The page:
Greg interviews Emily Metz, program coordinator at Project DAWN, an opioid overdose education and naloxone distribution (OEND) program. The acronym DAWN stands for “deaths avoided with naloxone,” and that’s exactly what the program accomplishes. Naloxone, also known as narcan, is the antidote to any type of opiate overdose. The program distributes naloxone kits for free to those who need them, and it also educates community members on how to recognize and respond to an overdose.

Project DAWN started as a pilot program out of the Ohio Department of Health. The first Project DAWN was established in Portsmouth, OH, in Scioto County, to deal with the prescription drug abuse crisis there. The program’s success led to its adoption in numerous locations around the state of Ohio. (See the full list here for a Project DAWN location near you.)

Emily Metz is the Program Coordinator for the Project DAWN program at MetroHealth Hospital in Cuyahoga County. Emily started as a volunteer with the program and soon became the manager. “This is such a needed community resource,” she says. “I’m proud to be a part of it.”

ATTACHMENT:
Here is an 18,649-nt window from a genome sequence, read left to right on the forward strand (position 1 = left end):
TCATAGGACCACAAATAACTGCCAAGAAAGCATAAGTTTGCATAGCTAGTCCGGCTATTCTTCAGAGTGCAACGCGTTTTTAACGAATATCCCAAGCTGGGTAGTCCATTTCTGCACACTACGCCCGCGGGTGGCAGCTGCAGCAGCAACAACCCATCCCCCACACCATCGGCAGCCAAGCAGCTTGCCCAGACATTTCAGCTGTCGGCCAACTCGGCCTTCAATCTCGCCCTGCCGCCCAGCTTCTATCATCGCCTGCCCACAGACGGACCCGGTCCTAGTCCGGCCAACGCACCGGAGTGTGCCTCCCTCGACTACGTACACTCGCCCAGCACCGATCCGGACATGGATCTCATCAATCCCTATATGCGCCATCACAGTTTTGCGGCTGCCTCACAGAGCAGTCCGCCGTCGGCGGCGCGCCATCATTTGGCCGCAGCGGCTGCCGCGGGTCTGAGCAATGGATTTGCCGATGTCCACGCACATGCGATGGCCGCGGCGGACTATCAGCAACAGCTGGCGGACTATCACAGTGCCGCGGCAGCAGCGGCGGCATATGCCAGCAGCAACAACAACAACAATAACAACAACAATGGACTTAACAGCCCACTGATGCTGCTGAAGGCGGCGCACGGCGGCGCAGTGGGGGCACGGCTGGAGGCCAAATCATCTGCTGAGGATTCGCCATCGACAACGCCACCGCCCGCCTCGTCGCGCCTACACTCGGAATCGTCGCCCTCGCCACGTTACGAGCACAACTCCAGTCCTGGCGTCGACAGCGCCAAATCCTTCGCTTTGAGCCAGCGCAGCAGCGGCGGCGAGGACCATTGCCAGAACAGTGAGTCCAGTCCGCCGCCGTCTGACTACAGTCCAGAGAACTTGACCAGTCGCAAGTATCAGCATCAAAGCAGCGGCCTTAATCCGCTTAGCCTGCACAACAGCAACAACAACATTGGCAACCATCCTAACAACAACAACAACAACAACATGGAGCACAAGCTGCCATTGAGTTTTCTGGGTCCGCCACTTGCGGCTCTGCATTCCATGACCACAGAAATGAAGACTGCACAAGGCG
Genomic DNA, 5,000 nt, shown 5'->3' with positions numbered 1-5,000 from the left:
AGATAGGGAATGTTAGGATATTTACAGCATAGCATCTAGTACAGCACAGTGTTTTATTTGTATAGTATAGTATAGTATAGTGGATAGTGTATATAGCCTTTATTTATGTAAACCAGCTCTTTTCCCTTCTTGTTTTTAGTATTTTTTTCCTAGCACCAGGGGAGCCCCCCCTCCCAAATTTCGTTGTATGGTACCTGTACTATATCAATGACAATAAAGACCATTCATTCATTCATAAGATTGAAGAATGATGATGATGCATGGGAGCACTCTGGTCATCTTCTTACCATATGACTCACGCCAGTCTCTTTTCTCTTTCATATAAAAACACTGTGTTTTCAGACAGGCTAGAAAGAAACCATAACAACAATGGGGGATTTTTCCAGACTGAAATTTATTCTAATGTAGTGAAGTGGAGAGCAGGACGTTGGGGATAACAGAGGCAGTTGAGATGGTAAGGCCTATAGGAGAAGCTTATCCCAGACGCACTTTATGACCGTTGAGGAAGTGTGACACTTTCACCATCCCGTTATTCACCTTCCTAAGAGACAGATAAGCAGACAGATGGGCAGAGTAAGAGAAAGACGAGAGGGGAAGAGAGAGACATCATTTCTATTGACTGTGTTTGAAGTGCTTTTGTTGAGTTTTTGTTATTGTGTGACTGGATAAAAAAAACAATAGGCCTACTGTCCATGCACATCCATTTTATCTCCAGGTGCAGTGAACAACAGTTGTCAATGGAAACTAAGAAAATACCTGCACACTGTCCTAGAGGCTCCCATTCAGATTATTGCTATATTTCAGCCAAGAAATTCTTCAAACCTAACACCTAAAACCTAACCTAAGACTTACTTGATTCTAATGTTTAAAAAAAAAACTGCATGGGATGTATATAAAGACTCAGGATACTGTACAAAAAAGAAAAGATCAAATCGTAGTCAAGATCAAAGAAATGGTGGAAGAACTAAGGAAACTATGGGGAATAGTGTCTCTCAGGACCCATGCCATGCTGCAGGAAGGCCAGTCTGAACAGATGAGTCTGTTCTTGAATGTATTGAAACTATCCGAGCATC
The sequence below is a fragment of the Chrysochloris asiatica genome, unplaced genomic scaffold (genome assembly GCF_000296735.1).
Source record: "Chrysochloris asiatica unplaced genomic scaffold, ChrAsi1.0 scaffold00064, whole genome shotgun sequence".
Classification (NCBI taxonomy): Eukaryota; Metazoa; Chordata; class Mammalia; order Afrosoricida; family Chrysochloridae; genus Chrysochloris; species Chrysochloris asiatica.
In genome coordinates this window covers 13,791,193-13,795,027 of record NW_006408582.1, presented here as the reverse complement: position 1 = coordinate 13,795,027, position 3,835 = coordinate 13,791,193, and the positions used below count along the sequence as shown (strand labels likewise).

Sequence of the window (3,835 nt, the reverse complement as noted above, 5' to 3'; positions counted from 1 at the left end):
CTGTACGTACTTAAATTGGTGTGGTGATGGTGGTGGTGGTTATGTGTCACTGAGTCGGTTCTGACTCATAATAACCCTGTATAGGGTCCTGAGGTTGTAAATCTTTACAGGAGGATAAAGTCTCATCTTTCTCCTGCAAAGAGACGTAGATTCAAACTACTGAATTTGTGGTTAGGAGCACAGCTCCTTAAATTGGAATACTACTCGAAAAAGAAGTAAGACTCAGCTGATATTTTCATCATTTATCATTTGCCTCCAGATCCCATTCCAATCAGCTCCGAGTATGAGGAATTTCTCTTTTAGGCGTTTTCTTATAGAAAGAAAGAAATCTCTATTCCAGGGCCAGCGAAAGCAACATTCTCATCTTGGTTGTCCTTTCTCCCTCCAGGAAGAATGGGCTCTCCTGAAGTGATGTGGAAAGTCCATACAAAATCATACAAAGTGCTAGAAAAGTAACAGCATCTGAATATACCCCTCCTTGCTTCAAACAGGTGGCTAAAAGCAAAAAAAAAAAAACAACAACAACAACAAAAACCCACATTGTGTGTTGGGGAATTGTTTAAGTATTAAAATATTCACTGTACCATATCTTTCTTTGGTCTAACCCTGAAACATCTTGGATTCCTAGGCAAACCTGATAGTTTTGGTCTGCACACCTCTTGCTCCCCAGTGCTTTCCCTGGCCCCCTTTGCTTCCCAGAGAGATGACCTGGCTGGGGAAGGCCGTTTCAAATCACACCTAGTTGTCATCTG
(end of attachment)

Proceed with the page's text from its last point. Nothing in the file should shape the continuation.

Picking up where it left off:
In this episode of the Cover2 Podcast, Emily discusses the 3 Project DAWN locations in Cuyahoga County, as well as the ease of getting naloxone. On certain days of the week, these locations hold open hours. Anyone can walk up and receive a naloxone prescription onsite. There is no need to go to a pharmacy afterward.



Project DAWN
Project DAWN (Deaths Avoided with Naloxone) aims to educate opioid users and their loved ones on the risk factors for an opioid overdose, recognizing an overdose and how to respond to an overdose with nasal naloxone spray. These resources will help you find project DAWN kits locally.
Facebook Page – ProjectDawnCuyahogaCounty
The Ohio Department of Health’s Project DAWN page: Project DAWN
the Ohio State Board of Pharmacy’s page: Pharmacies Dispensing Naloxone



Emily Metz serves as Program Coordinator for Project DAWN. Her role focuses on program development and evaluation, database management and analysis, community outreach, advocacy, and community and patient education. Emily also currently serves as a Project DAWN Program Development and Technical Assistance Liaison for the Ohio Department of Health’s Violence and Injury Prevention Program. During Emily’s time at Case Western Reserve University, where she received her Master of Public Health, she focused her research on harm reduction strategies such as naloxone distribution and syringe exchange in addition to public health policy.